The Chopstick Mistake You Should Never Make When Eating Hot Pot

Hot pot is an eating experience unlike any other: A shared pot of seasoned soup or broth bubbles away at the center of the table as an army of meats, veggies, seafood, and noodles surround the boiling liquid. Using a pile of shared utensils, diners dunk the raw sides into the broth and cook them to their liking, after which they are scooped back onto individual plates and devoured with the help of condiments and toppings. But sharing food at a restaurant has its etiquette, particularly when it comes to the use of utensils.

Because you essentially cook your own food in hot pots before eating them, keeping raw meats and seafood separate from cooked food is essential to minimizing cross-contamination. As such, it's important to keep the chopsticks used to handle these ingredients separate. Besides, no one wants to see the chopsticks used for eating being double-dipped!

Most hot pot restaurants will give diners two sets of chopsticks that are distinguished by light and dark colors. The darker ones are usually meant for picking up and cooking raw sides, as well as for touching anything that's meant to be shared by the whole table. On the flip side, the lighter ones are meant for personal use and eating.

The do's and don'ts of using chopsticks

Using chopsticks incorrectly when eating hot pot can be both a health risk and a social blunder. Double-dipping them into shared broth aside, there are several chopstick etiquette mistakes that you could be making. For instance, when you're resting a pair of chopsticks while the food cooks, never leave them standing upright in a bowl. Doing so is reminiscent of the vertical incense sticks that are offered to the deceased. Passing food around with chopsticks is another distasteful reminder of death, as it is associated with the tradition of passing bones of the cremated at funerals. If you'd like to share food from the hot pot with your neighbor, scoop it out into a plate or bowl and then pass that on.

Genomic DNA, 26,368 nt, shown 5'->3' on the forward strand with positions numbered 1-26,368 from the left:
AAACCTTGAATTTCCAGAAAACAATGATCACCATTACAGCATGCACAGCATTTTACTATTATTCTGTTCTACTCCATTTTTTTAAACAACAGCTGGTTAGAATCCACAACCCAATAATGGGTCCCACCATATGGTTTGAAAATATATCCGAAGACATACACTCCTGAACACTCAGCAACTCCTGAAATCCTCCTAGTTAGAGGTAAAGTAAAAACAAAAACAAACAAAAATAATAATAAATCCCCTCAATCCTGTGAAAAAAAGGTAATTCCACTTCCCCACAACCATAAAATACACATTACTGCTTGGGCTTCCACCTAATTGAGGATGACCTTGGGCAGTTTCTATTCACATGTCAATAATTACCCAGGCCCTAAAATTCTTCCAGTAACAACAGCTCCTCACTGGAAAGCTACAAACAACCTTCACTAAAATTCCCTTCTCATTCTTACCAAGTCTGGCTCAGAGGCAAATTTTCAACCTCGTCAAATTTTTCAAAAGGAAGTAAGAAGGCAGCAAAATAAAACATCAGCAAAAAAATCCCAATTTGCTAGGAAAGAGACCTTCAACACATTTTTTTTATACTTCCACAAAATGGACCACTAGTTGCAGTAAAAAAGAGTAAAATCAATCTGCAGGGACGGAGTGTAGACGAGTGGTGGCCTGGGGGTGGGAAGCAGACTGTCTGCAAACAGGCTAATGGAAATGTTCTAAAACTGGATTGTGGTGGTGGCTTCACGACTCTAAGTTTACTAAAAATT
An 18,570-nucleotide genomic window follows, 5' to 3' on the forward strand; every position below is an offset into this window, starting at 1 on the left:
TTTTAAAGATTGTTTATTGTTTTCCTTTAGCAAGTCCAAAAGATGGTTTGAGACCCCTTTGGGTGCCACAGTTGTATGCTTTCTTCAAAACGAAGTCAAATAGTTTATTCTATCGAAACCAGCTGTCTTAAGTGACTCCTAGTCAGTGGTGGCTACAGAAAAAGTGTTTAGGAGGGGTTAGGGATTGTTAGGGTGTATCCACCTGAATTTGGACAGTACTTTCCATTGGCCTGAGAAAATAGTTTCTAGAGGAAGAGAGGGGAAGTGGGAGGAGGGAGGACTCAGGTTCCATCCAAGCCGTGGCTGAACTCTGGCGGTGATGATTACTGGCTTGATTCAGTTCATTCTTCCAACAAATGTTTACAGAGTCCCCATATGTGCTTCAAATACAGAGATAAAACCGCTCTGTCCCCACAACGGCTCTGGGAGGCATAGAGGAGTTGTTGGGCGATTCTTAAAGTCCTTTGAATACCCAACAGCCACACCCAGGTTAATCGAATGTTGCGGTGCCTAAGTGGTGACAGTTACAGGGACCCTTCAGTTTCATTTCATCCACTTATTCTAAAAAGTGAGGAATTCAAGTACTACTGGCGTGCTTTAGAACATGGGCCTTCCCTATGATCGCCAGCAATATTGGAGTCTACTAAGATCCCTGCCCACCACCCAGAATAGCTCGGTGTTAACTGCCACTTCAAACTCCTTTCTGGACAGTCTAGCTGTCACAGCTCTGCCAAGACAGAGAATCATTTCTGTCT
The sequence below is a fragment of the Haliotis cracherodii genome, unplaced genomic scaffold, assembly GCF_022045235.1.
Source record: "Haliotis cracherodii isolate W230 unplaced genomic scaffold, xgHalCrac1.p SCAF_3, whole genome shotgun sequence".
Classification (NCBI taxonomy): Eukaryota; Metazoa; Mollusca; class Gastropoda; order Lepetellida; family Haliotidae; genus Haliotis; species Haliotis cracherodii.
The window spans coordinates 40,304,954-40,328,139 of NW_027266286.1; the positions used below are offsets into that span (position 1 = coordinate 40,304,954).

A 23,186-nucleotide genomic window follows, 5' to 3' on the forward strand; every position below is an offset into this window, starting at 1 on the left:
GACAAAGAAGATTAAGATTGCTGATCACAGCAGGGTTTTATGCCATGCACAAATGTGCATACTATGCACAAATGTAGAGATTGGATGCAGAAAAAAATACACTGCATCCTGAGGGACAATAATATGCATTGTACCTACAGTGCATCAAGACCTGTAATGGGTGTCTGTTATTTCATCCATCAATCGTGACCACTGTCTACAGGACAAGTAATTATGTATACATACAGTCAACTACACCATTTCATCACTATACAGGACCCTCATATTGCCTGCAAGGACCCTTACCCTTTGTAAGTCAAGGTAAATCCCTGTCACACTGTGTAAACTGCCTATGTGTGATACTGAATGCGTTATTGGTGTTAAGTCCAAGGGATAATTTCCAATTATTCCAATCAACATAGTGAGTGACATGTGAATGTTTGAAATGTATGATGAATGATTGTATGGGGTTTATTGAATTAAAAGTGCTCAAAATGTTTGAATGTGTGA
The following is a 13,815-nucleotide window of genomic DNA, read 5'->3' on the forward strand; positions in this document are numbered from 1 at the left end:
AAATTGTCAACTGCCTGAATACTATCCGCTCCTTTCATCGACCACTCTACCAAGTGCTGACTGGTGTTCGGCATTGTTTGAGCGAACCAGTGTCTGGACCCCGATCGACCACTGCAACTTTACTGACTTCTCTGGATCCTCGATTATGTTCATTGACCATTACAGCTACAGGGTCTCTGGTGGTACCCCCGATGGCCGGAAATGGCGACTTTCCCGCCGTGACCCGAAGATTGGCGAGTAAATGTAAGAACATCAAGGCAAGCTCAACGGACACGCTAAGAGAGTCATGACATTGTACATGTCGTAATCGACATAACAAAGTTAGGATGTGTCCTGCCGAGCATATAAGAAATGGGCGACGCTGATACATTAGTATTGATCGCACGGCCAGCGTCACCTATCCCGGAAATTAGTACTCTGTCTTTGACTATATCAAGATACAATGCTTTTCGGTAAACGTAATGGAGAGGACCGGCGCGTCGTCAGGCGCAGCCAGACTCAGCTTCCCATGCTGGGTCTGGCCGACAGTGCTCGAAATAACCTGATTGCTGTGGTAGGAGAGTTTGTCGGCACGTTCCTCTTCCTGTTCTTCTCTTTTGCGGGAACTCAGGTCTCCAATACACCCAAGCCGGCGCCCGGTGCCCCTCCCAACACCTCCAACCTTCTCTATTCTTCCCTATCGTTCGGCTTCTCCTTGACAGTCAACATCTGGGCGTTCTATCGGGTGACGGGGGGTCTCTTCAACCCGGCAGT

Another faux pax is being fidgety with the sticks. Never play around with them while you wait for the food to cook and refrain from tapping or spinning them. Pointing chopsticks at people while you talk to them is as good as flipping them off, as is tipping your index finger to someone while you hold the sticks. And when all the broth is done, the sides polished off, and the delightful meal is over, don't cross chopsticks on the plate. Instead, place them parallel next to the plate or rest them in their stands.

More etiquette rules for enjoying a shared hot pot

Hot pots require diners to team up. Together you decide on the spice level of the shared broth (not everyone craves the pain of spice), the proteins, veggies, and sides that you want, and the order in which to cook these things. Safe to say, there's some decorum and etiquette that should be followed. For example, the biggest mistake is to dump all the ingredients into the boiling broth all at once. Instead, hot pots are meant to be enjoyed at a leisurely pace over lengthy conversations, so there's no need to rush. Add the sides to the broth in small quantities, cooking only what you want to eat at the time. Make sure to leave enough space in the liquid for it to boil and churn so that it cooks the ingredients properly.

The order in which you add the sides to the broth matters too. For instance, greens and certain vegetables tend to take the longest to cook so they are added to the broth earlier on. On the flip side, things like noodles and meats will cook in a jiffy, so a few seconds in the simmering liquid is all they need. Although hot pot is very much a communal experience, be wary of adding things to the pot and cooking them on anyone's behalf. Unless you know your fellow diners well, everyone can have a different preference for when and how they want to cook things.